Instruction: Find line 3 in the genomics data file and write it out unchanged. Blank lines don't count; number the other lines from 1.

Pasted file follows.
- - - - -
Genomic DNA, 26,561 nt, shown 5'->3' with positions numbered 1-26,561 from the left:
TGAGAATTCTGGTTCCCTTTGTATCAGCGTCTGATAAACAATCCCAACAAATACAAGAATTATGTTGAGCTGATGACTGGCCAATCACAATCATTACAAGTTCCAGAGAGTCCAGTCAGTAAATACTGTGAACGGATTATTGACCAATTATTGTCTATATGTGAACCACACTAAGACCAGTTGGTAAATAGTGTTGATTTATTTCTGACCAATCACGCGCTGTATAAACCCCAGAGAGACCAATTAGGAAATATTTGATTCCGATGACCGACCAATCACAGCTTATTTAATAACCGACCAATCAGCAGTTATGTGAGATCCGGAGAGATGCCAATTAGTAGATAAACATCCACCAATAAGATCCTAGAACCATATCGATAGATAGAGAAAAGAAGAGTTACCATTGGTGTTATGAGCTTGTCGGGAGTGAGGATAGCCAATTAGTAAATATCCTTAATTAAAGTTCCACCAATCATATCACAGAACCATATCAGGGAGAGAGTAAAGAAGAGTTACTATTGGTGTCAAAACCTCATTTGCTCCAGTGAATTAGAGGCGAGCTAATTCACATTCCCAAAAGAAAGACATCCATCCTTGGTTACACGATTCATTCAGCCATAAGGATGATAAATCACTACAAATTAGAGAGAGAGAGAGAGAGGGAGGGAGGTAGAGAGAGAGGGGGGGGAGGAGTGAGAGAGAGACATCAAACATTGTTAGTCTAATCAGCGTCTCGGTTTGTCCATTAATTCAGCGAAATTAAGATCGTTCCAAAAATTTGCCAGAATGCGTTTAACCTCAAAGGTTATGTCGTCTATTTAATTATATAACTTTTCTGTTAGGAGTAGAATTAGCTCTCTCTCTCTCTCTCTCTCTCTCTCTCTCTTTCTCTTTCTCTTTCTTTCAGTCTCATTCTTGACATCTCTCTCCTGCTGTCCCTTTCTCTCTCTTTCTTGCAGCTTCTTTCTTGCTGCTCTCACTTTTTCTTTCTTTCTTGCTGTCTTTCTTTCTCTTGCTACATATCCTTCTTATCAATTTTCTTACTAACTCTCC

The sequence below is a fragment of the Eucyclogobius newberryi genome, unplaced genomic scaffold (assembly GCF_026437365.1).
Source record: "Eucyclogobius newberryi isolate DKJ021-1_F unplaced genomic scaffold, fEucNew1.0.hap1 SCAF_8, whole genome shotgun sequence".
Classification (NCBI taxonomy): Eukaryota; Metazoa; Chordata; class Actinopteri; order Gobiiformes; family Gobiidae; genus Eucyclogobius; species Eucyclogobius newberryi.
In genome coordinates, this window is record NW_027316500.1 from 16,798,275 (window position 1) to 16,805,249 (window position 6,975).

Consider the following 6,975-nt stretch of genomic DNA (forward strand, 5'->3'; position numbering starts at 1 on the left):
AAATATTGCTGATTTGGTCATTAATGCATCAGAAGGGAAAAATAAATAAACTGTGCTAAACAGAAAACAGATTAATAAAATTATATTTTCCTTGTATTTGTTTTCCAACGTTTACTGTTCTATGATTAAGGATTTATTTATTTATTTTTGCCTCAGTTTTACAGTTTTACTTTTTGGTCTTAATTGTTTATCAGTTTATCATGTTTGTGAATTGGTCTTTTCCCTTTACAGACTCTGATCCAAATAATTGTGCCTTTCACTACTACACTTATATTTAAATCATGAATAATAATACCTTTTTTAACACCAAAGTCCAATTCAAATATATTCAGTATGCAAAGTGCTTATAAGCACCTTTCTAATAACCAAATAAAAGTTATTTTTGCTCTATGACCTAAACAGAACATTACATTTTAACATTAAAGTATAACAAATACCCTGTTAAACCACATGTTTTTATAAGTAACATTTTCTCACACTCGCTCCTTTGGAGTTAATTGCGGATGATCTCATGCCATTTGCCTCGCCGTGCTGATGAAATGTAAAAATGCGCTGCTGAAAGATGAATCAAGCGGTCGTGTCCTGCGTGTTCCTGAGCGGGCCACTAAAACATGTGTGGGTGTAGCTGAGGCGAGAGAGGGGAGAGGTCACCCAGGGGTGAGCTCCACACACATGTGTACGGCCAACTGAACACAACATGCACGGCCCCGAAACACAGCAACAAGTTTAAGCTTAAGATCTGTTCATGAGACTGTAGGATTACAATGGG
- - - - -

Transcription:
The sequence below is a fragment of the Eucyclogobius newberryi genome, unplaced genomic scaffold (assembly GCF_026437365.1).